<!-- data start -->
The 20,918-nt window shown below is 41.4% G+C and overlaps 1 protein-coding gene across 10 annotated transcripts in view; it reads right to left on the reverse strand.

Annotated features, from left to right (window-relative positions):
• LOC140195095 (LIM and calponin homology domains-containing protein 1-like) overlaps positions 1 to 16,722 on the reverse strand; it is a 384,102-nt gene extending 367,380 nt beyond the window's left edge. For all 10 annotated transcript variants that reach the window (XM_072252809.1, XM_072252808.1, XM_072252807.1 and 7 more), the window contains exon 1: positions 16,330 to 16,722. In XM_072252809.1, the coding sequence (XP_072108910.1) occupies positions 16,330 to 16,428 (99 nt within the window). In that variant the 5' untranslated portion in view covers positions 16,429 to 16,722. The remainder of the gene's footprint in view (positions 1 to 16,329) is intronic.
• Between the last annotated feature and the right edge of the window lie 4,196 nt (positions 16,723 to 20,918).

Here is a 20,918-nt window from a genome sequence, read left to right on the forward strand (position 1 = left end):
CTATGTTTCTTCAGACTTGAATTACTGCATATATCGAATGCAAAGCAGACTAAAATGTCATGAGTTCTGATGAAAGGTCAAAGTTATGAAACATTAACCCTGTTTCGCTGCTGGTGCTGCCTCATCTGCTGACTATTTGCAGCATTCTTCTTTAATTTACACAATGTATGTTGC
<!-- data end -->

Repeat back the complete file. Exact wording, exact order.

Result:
The 20,918-nt window shown below is 41.4% G+C and overlaps 1 protein-coding gene across 10 annotated transcripts in view; it reads right to left on the reverse strand.

Annotated features, from left to right (window-relative positions):
• LOC140195095 (LIM and calponin homology domains-containing protein 1-like) overlaps positions 1 to 16,722 on the reverse strand; it is a 384,102-nt gene extending 367,380 nt beyond the window's left edge. For all 10 annotated transcript variants that reach the window (XM_072252809.1, XM_072252808.1, XM_072252807.1 and 7 more), the window contains exon 1: positions 16,330 to 16,722. In XM_072252809.1, the coding sequence (XP_072108910.1) occupies positions 16,330 to 16,428 (99 nt within the window). In that variant the 5' untranslated portion in view covers positions 16,429 to 16,722. The remainder of the gene's footprint in view (positions 1 to 16,329) is intronic.
• Between the last annotated feature and the right edge of the window lie 4,196 nt (positions 16,723 to 20,918).

Here is a 20,918-nt window from a genome sequence, read left to right on the forward strand (position 1 = left end):
CTATGTTTCTTCAGACTTGAATTACTGCATATATCGAATGCAAAGCAGACTAAAATGTCATGAGTTCTGATGAAAGGTCAAAGTTATGAAACATTAACCCTGTTTCGCTGCTGGTGCTGCCTCATCTGCTGACTATTTGCAGCATTCTTCTTTAATTTACACAATGTATGTTGC